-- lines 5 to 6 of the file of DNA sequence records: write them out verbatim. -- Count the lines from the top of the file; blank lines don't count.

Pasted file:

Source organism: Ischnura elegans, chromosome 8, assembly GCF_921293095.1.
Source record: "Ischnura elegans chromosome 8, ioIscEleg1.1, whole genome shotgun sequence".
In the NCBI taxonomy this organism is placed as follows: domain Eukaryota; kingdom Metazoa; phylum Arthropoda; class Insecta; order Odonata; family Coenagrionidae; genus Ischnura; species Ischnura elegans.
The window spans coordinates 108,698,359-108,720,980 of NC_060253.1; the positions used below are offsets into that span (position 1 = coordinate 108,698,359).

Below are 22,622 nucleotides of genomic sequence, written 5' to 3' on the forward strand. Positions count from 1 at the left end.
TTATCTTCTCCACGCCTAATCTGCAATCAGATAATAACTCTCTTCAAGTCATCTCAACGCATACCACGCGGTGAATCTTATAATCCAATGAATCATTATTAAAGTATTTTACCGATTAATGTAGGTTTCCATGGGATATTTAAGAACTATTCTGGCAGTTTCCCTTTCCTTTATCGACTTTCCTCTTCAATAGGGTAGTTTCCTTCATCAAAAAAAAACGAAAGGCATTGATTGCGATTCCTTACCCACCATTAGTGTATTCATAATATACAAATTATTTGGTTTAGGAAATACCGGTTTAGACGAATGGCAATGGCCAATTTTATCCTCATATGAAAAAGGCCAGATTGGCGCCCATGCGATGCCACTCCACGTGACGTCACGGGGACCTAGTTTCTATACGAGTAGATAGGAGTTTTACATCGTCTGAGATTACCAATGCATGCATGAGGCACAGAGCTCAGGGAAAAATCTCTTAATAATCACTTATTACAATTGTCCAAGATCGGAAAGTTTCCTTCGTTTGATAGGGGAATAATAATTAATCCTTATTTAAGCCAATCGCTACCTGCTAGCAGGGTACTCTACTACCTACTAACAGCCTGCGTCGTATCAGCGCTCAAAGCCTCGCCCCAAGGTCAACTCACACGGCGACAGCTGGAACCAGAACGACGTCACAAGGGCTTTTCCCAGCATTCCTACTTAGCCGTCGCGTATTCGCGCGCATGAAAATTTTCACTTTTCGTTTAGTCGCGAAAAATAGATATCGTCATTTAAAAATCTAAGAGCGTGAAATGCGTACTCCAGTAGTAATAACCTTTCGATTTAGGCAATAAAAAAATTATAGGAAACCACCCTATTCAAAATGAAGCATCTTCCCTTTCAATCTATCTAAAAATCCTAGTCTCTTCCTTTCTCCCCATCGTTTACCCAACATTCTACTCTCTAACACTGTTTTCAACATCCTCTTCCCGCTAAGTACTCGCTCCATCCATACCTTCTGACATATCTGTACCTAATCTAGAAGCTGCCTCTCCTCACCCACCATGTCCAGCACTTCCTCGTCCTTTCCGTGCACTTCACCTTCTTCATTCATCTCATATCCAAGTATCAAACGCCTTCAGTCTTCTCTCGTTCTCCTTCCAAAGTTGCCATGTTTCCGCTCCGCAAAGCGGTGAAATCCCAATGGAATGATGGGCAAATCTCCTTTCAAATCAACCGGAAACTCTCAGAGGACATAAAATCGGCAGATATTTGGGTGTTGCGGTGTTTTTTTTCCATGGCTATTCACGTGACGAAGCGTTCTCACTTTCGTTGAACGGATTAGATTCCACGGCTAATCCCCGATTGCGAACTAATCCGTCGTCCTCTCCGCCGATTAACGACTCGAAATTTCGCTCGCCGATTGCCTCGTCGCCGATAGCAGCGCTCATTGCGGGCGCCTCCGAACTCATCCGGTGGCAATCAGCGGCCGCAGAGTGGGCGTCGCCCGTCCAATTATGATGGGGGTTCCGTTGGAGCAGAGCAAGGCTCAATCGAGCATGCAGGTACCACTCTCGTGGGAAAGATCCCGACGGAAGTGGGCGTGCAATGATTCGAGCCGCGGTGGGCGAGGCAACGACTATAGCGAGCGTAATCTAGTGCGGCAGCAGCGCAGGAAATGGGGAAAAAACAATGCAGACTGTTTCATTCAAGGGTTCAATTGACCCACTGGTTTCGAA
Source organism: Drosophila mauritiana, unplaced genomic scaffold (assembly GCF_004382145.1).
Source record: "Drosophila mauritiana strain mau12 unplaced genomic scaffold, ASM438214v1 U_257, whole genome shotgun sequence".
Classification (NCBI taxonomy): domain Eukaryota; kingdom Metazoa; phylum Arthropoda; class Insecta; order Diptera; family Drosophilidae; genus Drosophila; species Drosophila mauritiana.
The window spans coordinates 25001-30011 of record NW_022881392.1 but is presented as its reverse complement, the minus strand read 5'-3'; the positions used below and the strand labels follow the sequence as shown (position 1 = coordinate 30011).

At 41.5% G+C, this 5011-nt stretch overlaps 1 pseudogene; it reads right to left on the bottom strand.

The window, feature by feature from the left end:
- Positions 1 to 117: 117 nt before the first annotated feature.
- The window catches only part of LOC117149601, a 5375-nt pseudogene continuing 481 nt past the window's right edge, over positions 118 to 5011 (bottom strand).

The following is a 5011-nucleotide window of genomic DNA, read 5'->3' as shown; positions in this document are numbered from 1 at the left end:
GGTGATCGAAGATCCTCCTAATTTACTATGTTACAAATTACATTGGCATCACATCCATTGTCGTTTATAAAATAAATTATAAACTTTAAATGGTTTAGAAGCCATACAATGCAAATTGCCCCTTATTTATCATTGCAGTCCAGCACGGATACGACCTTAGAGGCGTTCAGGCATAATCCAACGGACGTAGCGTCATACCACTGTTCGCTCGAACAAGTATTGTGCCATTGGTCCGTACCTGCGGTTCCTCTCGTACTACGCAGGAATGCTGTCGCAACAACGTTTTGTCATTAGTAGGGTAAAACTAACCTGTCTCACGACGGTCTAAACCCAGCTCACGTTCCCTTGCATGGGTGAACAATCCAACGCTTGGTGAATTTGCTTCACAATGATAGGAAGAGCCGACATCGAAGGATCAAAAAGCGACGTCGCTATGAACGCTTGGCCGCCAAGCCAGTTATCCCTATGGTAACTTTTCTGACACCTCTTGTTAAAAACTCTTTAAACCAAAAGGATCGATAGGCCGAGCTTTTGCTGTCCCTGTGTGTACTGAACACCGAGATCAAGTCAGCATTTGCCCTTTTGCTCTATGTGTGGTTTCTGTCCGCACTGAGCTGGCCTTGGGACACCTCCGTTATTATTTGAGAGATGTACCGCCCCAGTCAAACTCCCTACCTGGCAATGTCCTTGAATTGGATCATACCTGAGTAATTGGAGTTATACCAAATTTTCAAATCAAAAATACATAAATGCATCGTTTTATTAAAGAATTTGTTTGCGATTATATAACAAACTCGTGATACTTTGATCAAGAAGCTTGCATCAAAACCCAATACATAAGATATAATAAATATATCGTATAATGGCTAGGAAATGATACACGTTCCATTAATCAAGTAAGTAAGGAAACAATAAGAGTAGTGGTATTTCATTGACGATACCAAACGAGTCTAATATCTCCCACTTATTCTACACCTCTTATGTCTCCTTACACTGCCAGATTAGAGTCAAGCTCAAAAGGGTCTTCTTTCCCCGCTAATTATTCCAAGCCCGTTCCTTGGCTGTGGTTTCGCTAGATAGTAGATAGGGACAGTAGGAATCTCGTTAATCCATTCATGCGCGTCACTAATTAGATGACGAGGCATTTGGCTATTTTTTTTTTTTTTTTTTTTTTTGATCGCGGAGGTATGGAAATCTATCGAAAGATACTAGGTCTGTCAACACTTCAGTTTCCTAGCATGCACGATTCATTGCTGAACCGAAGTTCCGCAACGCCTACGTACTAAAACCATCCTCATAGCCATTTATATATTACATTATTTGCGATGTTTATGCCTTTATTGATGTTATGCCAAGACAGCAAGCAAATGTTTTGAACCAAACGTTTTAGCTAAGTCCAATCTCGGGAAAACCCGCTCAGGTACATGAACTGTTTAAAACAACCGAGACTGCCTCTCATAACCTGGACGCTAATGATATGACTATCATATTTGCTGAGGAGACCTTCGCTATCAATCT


Below are 22,622 nucleotides of genomic sequence, written 5' to 3' on the forward strand. Positions count from 1 at the left end.
TTATCTTCTCCACGCCTAATCTGCAATCAGATAATAACTCTCTTCAAGTCATCTCAACGCATACCACGCGGTGAATCTTATAATCCAATGAATCATTATTAAAGTATTTTACCGATTAATGTAGGTTTCCATGGGATATTTAAGAACTATTCTGGCAGTTTCCCTTTCCTTTATCGACTTTCCTCTTCAATAGGGTAGTTTCCTTCATCAAAAAAAAACGAAAGGCATTGATTGCGATTCCTTACCCACCATTAGTGTATTCATAATATACAAATTATTTGGTTTAGGAAATACCGGTTTAGACGAATGGCAATGGCCAATTTTATCCTCATATGAAAAAGGCCAGATTGGCGCCCATGCGATGCCACTCCACGTGACGTCACGGGGACCTAGTTTCTATACGAGTAGATAGGAGTTTTACATCGTCTGAGATTACCAATGCATGCATGAGGCACAGAGCTCAGGGAAAAATCTCTTAATAATCACTTATTACAATTGTCCAAGATCGGAAAGTTTCCTTCGTTTGATAGGGGAATAATAATTAATCCTTATTTAAGCCAATCGCTACCTGCTAGCAGGGTACTCTACTACCTACTAACAGCCTGCGTCGTATCAGCGCTCAAAGCCTCGCCCCAAGGTCAACTCACACGGCGACAGCTGGAACCAGAACGACGTCACAAGGGCTTTTCCCAGCATTCCTACTTAGCCGTCGCGTATTCGCGCGCATGAAAATTTTCACTTTTCGTTTAGTCGCGAAAAATAGATATCGTCATTTAAAAATCTAAGAGCGTGAAATGCGTACTCCAGTAGTAATAACCTTTCGATTTAGGCAATAAAAAAATTATAGGAAACCACCCTATTCAAAATGAAGCATCTTCCCTTTCAATCTATCTAAAAATCCTAGTCTCTTCCTTTCTCCCCATCGTTTACCCAACATTCTACTCTCTAACACTGTTTTCAACATCCTCTTCCCGCTAAGTACTCGCTCCATCCATACCTTCTGACATATCTGTACCTAATCTAGAAGCTGCCTCTCCTCACCCACCATGTCCAGCACTTCCTCGTCCTTTCCGTGCACTTCACCTTCTTCATTCATCTCATATCCAAGTATCAAACGCCTTCAGTCTTCTCTCGTTCTCCTTCCAAAGTTGCCATGTTTCCGCTCCGCAAAGCGGTGAAATCCCAATGGAATGATGGGCAAATCTCCTTTCAAATCAACCGGAAACTCTCAGAGGACATAAAATCGGCAGATATTTGGGTGTTGCGGTGTTTTTTTTCCATGGCTATTCACGTGACGAAGCGTTCTCACTTTCGTTGAACGGATTAGATTCCACGGCTAATCCCCGATTGCGAACTAATCCGTCGTCCTCTCCGCCGATTAACGACTCGAAATTTCGCTCGCCGATTGCCTCGTCGCCGATAGCAGCGCTCATTGCGGGCGCCTCCGAACTCATCCGGTGGCAATCAGCGGCCGCAGAGTGGGCGTCGCCCGTCCAATTATGATGGGGGTTCCGTTGGAGCAGAGCAAGGCTCAATCGAGCATGCAGGTACCACTCTCGTGGGAAAGATCCCGACGGAAGTGGGCGTGCAATGATTCGAGCCGCGGTGGGCGAGGCAACGACTATAGCGAGCGTAATCTAGTGCGGCAGCAGCGCAGGAAATGGGGAAAAAACAATGCAGACTGTTTCATTCAAGGGTTCAATTGACCCACTGGTTTCGAA